Music Webmaster Len Mullenger
BRIAN EASDALE THE COMPOSER
Brian Easdale died in 1995 and is in danger of being forgotten. His music is described by Christopher Palmer in The New Grove as being in "an eclectic English idiom that owes something to Britten as well as to the Bax-Bridge generations". With the proviso that the Britten influence is early Britten, as Easdale produced several major works during the 1930s, one would not wish to quarrel with such an assessment and it fits well enough his best-known work, the music for the ballet film documentary The Red Shoes, which admirably complemented the charming performance in the main dancing role of the young Moira Shearer, who is also happily still with us; it was a pleasure, by the way, to see her in the late 1980s television ballet film on L.S. Lowry, to music by Carl Davis, commissioned by the Salford Borough Council.
Easdale was born in Manchester on 10th August 1909 and educated at Westminster Abbey Choir School and the Royal College of Music, where he won the Foli Scholarship for composition. His first opera Rapunzel (1927) dates from this time. Subsequent operas were The Corn King, a "ritual opera" in a Prologue and two acts (1935; but not staged until 21st November 1950, in Paddington) and The Sleeping Children (1951: a chamber opera in three acts, to a text by Tyrone Guthrie, produced at the Opera House, Cheltenham in July 1951). Two opera productions so close together may perhaps be a reflection of the interest re-awakened in him by the success of The Red Shoes, whose plot interestingly features an opera composer; but it was his orchestral music rather than opera which brought his name to the fore in the 1930s. The Five Pieces For Orchestra were performed in Vienna in 1936, a Piano Concerto was broadcast in 1938 and other orchestral works from this period include Six Poems for small orchestra (1936) and Tone Poem (1939). A concert of his compositions was put on at the Wigmore Hall by Herbert Murrill.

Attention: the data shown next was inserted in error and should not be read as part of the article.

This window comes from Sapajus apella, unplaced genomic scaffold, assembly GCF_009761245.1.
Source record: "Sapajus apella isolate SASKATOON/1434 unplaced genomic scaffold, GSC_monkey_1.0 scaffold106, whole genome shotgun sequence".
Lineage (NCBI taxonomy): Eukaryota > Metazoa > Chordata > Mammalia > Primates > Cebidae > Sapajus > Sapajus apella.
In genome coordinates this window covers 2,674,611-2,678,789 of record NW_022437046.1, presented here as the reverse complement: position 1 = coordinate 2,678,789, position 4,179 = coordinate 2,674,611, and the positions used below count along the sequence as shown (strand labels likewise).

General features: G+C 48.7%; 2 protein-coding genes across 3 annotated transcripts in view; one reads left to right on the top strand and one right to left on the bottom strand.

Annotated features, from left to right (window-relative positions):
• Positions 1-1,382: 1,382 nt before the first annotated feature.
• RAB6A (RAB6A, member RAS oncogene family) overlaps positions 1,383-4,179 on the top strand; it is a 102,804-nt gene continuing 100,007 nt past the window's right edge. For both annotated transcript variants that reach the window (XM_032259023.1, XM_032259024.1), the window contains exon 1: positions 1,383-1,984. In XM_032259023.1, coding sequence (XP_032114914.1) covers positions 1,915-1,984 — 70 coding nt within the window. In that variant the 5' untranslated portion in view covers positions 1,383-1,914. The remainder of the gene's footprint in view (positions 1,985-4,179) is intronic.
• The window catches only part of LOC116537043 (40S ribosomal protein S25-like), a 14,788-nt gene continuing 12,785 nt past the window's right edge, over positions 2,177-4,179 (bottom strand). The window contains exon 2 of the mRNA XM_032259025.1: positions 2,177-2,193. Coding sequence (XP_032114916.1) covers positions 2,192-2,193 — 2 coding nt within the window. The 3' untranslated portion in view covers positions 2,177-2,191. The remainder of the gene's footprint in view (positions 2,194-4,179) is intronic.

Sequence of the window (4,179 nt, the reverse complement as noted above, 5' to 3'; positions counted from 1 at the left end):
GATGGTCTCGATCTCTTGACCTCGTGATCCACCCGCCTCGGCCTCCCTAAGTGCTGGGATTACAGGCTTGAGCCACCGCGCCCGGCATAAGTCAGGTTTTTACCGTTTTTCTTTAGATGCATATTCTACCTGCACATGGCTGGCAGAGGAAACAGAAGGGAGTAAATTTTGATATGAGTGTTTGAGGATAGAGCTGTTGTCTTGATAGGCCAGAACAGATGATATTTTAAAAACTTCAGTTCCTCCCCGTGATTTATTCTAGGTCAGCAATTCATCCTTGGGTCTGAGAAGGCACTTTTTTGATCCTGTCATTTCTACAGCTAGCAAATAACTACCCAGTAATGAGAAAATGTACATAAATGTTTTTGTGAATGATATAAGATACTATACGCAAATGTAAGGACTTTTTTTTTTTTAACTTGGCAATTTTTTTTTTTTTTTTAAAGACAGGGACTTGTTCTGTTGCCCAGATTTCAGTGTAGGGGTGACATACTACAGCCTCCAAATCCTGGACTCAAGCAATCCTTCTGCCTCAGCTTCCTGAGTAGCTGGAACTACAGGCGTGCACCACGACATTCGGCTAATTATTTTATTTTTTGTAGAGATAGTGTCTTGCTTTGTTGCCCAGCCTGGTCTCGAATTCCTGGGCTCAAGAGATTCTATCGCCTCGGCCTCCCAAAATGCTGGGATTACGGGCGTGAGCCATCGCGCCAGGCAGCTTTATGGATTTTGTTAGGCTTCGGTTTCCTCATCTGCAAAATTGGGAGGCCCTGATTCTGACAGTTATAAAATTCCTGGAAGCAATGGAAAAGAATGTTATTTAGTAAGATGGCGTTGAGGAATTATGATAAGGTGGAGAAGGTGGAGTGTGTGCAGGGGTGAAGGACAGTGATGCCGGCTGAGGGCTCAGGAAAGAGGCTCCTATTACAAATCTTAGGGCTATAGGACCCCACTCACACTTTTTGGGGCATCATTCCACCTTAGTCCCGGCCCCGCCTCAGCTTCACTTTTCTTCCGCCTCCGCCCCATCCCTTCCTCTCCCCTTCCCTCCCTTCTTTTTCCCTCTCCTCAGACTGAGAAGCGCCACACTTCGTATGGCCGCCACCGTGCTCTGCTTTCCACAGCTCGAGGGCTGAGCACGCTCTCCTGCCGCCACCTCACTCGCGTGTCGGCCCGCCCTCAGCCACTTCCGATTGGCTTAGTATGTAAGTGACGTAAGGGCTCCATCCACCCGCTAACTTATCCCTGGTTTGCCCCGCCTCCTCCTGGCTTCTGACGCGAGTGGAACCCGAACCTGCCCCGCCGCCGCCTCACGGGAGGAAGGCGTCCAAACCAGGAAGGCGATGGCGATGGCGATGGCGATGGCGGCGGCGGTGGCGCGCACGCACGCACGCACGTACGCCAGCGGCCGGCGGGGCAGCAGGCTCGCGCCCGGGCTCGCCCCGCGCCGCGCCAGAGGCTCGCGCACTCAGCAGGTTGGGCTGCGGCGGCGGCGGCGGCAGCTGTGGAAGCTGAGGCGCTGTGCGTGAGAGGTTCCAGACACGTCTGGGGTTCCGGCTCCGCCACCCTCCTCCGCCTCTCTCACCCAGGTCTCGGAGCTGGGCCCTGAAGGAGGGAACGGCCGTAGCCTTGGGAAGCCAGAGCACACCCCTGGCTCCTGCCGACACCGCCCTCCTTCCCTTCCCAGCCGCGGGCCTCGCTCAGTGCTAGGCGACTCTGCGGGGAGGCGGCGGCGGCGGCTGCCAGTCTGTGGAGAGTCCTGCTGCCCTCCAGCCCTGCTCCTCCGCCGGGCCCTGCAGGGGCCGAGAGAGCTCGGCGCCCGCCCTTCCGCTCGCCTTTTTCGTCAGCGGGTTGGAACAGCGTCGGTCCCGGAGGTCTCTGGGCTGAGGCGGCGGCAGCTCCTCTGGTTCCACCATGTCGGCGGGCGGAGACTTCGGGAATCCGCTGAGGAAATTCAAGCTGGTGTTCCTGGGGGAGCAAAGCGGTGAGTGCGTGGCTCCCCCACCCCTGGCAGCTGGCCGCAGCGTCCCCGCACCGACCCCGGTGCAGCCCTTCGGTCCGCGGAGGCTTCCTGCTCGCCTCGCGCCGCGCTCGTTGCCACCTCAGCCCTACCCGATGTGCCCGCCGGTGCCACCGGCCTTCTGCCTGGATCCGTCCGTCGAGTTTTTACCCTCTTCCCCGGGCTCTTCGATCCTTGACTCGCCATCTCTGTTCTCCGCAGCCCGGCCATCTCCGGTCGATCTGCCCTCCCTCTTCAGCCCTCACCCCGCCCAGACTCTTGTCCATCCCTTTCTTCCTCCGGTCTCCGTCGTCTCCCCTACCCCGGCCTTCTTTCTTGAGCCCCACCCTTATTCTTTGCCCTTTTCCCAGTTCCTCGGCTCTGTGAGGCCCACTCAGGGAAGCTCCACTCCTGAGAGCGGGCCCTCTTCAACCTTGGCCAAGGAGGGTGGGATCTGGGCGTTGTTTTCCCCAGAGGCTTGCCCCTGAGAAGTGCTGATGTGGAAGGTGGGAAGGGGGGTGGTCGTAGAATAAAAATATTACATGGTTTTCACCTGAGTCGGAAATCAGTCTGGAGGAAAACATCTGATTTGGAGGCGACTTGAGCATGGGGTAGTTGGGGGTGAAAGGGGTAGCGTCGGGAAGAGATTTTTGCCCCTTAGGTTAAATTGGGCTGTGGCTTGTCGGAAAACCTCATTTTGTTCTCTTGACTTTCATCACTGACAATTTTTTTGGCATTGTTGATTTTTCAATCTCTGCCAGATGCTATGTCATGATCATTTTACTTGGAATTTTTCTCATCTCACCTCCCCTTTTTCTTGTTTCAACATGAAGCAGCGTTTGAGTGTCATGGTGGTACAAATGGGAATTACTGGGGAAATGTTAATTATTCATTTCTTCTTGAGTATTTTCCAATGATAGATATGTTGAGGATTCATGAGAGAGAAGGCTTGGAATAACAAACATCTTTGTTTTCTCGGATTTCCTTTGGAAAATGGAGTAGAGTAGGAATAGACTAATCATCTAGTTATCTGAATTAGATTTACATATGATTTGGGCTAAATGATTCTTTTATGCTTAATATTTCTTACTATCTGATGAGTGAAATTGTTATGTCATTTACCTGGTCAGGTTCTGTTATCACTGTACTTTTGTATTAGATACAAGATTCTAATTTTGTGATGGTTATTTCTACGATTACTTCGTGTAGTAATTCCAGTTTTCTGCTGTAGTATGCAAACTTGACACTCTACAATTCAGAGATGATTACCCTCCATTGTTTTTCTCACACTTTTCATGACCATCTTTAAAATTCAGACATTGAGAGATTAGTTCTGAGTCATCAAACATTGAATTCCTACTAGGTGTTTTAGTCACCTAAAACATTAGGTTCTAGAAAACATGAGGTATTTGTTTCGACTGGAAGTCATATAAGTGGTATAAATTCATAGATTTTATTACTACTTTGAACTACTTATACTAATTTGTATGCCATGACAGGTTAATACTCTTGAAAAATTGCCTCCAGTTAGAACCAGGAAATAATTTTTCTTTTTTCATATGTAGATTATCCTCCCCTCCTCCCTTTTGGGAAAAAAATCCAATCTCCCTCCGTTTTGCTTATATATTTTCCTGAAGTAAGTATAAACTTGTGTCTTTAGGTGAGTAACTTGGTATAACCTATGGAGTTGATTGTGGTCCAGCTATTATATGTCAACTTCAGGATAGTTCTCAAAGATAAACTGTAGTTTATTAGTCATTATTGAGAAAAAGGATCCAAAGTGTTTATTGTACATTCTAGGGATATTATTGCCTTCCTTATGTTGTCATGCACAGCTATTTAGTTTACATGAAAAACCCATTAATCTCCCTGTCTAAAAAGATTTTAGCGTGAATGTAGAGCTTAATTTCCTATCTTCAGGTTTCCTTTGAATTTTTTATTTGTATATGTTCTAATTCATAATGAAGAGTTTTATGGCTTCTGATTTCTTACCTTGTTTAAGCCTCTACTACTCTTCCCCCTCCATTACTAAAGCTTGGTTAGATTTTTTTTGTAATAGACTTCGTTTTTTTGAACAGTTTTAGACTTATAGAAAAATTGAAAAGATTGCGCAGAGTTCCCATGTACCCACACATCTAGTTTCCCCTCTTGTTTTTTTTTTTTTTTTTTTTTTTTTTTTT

By this time he had gone into films and he worked as a musical director those between 1937 and 1949 and at times thereafter. He composed widely for films, too; documentaries like The Big Money, about the G.P.O., The Red Shoes(1948) - the latter appeared in a piano version 1950 and in a revised orchestral suite, in four movements, scored for standard symphony orchestra in 1963 - and many will recall the stirring march tune he wrote for The Battle of the River Plate in 1956 and published for orchestra and for piano solo the following year. Other Easdale firm scores included The Small Back Room (1949), The Elusive Pimpernel (1950), The Heart of the Matter (1953), Peeping Tom (1959) and The Queen's Guards (1960) and The Voyage of Magellan, this latter for male voices and orchestra.
Easdale's output included some chamber music, which I have not heard, and the Evening Prelude for organ, published in 1951. His vocal compositions included the "lyric drama" Seelkie (1954) for chorus and a small orchestra of single woodwind, two horns, two trumpets, trombone, percussion, harp, piano and strings, the Missa Coventriensis for choir, congregation and organ, for the consecration of the new Coventry Cathedral in 1962 and inevitably overshadowed by the Britten War Requiem, and a song cycle entitled Leaves of Grass. after Walt Whitman.
It is clear that Brian Easdale, though never a prolific composer, has written in most musical forms and that his invention is craftsmanlike and attractive. Why then is he ignored by musicians and concert promoters?
© Philip L Scowcroft.
Enquiries to Philip at
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Philip's book 'British Light Music Composers' (ISBN 0903413 88 4) is currently out of print.
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